Feminism on Trial
Ginny returned to California after the trial and attempted to pick up the pieces of her shattered life and career. Her case had left the women's movement sharply divided and factionalized. To some she had become a cause cèlébre for the women's movement and her victory was, indeed, as Ginny put it, "a victory for all women." The verdict was lauded by many of the nation's top feminist leaders, including Smeal who prior to the verdict, hadn't taken a public stand on the case. But, in the eyes of many, Ginny could not be accepted back into the fold. Justifiably, she was angry over this, especially with the national organization and with Judy Goldsmith.
Ginny was critical of the national NOW leadership for not giving their full support to her during her legal ordeal. She accused the organization of forgetting its grass-roots membership, focusing too much on mainstream politics. Goldsmith had said she was "extremely pleased" with the acquittal and she hoped Ginny could "now pursue her feminist activities free from the glare of publicity." But Ginny was bitter that neither Goldsmith nor her successor at the California NOW chapter, Sandra Farha, had sent her a personal letter of congratulations.
While Ginny's ordeal was going on, time ran out on the Equal Rights Amendment. Thanks largely to a growing anti-feminist sentiment, led by Phyllis Schlafly of Illinois, the ERA had failed to achieve passage in the 38 state legislatures needed for ratification. When the national election year of 1984 arrived, the women's movement focused on reviving ERA, as well as defeating President Reagan's bid for reelection. Ginny wanted to be a part of that effort but whether or not she could do it within NOW was doubtful.
During the years following her release, Ginny traveled widely giving interviews, lecturing on the plight of battered women, and putting the finishing touches on her book with Laura Foreman. A made-for-TV movie was made on her life entitled The Death of a Passive Woman.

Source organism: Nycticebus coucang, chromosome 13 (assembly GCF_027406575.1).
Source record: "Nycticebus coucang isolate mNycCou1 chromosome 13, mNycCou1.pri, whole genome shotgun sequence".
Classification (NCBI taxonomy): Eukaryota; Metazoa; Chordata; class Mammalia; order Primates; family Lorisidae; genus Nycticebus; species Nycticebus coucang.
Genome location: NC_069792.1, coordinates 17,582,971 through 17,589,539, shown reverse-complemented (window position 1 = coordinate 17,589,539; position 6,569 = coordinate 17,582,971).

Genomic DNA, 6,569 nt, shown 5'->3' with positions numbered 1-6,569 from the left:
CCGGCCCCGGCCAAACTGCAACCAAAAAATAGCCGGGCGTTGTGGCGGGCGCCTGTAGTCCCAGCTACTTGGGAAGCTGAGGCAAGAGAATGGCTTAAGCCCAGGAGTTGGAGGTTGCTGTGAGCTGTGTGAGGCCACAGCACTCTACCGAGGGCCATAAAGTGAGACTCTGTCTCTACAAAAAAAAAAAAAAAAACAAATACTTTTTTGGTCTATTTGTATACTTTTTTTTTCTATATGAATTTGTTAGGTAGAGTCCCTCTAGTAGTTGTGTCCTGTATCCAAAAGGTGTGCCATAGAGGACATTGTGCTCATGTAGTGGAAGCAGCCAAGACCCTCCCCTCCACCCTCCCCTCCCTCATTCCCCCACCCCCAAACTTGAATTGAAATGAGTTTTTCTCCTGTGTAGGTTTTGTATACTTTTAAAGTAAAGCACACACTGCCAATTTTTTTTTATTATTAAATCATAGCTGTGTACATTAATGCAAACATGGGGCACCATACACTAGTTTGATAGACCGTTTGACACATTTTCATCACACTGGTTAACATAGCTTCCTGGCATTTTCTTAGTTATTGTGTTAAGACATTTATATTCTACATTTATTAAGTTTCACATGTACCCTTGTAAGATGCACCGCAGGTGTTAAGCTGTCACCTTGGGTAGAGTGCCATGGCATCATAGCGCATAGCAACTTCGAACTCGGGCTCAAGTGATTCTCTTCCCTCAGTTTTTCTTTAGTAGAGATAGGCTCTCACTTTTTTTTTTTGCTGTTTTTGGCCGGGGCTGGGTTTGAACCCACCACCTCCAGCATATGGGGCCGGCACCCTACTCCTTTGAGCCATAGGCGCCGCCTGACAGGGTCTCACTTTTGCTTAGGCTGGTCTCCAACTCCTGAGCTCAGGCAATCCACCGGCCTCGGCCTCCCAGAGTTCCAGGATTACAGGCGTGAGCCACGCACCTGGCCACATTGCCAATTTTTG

Democratic presidential candidate Walter Mondale's decision to select Geraldine Ferraro as his vice presidential running mate was seen as a great victory for the women's movement. Never before in the nation's history had a woman been nominated for national office. NOW, which had never before officially endorsed a presidential candidate, went on to endorse Mondale, a move opposed by Ginny who felt the organization was becoming an arm of the Democratic Party. Once again, her thinking was out of the organizational mainstream. Nonetheless, Ginny attended the 1984 NOW convention, not speaking to Goldsmith or vice versa.
Reagan's landslide victory that year further fragmented the women's movement, creating a contingent that was conscious of the growing national trend toward conservatism. Conservative columnists like Patrick Buchanan were saying that feminism was "passé" and that its time had passed. Even the grand matriarch of the women's movement, Betty Friedan, was critical of the national organization for allowing "radicals" to run the show. Open displays of lesbianism at the 1985 NOW convention in New Orleans further alienated those in the mainstream faction.
Ginny wasn't there, however. Perhaps it would have brought back bitter memories of the city or, more likely, it would have put her in the same company of those she accused of betraying her. In attendance at the convention and working for the candidacy of Smeal were Shelly Mandell, Elaine Lafferty, and Toni Carabillo. At the time Ginny had a $5 million lawsuit against Mandell and two dozen other unnamed people for "invasion of privacy and emotional distress." Nonetheless, despite her absence, her name was on a lot of tongues. The case was still fresh in delegates' minds. When the vote was taken for national NOW president, Ginny received two write-in votes.